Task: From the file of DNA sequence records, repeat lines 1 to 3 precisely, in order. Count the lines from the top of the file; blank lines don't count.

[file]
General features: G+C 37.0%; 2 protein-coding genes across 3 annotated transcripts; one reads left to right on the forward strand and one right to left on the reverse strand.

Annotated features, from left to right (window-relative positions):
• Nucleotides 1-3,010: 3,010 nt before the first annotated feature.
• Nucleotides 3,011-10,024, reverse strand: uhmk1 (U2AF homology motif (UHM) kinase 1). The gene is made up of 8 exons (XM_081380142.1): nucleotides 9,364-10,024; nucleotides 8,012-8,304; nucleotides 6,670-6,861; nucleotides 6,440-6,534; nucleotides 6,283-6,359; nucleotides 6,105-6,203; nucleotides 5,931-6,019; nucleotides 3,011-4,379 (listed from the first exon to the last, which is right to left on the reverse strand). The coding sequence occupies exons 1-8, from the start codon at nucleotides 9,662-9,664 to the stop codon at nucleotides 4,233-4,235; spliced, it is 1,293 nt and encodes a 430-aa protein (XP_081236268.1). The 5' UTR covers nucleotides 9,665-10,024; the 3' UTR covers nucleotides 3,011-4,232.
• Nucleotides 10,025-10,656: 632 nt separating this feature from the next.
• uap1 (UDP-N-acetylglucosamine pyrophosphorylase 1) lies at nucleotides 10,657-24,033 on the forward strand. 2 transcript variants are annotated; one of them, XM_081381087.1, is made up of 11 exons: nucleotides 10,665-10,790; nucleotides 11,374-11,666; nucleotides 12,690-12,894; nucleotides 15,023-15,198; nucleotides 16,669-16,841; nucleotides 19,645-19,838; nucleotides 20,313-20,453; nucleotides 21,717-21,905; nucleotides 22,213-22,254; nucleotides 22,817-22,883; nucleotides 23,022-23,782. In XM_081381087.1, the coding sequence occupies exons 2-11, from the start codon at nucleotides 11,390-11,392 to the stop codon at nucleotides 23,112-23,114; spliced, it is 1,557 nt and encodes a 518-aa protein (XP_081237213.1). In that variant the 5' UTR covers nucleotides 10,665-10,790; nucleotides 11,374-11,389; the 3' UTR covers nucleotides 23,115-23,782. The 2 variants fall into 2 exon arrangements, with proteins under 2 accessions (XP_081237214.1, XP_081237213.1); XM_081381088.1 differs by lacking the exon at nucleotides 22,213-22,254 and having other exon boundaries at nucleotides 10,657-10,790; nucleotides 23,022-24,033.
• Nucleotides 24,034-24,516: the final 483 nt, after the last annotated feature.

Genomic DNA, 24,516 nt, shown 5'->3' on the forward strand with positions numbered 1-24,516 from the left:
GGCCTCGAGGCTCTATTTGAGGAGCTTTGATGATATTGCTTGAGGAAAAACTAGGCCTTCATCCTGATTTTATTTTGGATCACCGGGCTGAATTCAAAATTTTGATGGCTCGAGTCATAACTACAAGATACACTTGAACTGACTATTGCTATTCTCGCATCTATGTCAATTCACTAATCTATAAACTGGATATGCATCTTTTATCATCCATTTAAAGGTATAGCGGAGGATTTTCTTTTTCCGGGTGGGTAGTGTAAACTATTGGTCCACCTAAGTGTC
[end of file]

General features: G+C 37.0%; 2 protein-coding genes across 3 annotated transcripts; one reads left to right on the forward strand and one right to left on the reverse strand.

Annotated features, from left to right (window-relative positions):
• Nucleotides 1-3,010: 3,010 nt before the first annotated feature.